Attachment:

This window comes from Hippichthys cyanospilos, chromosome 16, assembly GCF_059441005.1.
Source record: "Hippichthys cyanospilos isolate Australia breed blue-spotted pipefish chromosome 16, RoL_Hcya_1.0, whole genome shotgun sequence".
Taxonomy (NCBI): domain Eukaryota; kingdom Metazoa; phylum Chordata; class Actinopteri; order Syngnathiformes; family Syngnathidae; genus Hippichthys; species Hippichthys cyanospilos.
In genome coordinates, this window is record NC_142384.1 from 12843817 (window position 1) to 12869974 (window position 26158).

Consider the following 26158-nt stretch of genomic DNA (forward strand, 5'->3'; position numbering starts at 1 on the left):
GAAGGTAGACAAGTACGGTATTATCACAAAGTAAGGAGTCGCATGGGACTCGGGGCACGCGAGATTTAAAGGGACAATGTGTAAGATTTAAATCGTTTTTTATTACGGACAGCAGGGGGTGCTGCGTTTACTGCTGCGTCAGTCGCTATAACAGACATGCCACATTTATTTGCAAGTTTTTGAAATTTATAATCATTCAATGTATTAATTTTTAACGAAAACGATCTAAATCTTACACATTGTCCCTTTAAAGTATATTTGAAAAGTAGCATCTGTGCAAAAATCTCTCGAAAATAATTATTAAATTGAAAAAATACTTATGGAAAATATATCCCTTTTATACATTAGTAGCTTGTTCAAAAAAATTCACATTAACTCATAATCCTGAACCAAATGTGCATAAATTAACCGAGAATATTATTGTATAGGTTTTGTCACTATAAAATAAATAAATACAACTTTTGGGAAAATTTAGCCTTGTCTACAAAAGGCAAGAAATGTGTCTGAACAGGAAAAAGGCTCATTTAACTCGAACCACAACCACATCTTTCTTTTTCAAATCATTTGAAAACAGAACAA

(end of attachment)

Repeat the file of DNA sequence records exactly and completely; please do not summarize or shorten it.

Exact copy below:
This window comes from Hippichthys cyanospilos, chromosome 16, assembly GCF_059441005.1.
Source record: "Hippichthys cyanospilos isolate Australia breed blue-spotted pipefish chromosome 16, RoL_Hcya_1.0, whole genome shotgun sequence".
Taxonomy (NCBI): domain Eukaryota; kingdom Metazoa; phylum Chordata; class Actinopteri; order Syngnathiformes; family Syngnathidae; genus Hippichthys; species Hippichthys cyanospilos.
In genome coordinates, this window is record NC_142384.1 from 12843817 (window position 1) to 12869974 (window position 26158).

Consider the following 26158-nt stretch of genomic DNA (forward strand, 5'->3'; position numbering starts at 1 on the left):
GAAGGTAGACAAGTACGGTATTATCACAAAGTAAGGAGTCGCATGGGACTCGGGGCACGCGAGATTTAAAGGGACAATGTGTAAGATTTAAATCGTTTTTTATTACGGACAGCAGGGGGTGCTGCGTTTACTGCTGCGTCAGTCGCTATAACAGACATGCCACATTTATTTGCAAGTTTTTGAAATTTATAATCATTCAATGTATTAATTTTTAACGAAAACGATCTAAATCTTACACATTGTCCCTTTAAAGTATATTTGAAAAGTAGCATCTGTGCAAAAATCTCTCGAAAATAATTATTAAATTGAAAAAATACTTATGGAAAATATATCCCTTTTATACATTAGTAGCTTGTTCAAAAAAATTCACATTAACTCATAATCCTGAACCAAATGTGCATAAATTAACCGAGAATATTATTGTATAGGTTTTGTCACTATAAAATAAATAAATACAACTTTTGGGAAAATTTAGCCTTGTCTACAAAAGGCAAGAAATGTGTCTGAACAGGAAAAAGGCTCATTTAACTCGAACCACAACCACATCTTTCTTTTTCAAATCATTTGAAAACAGAACAA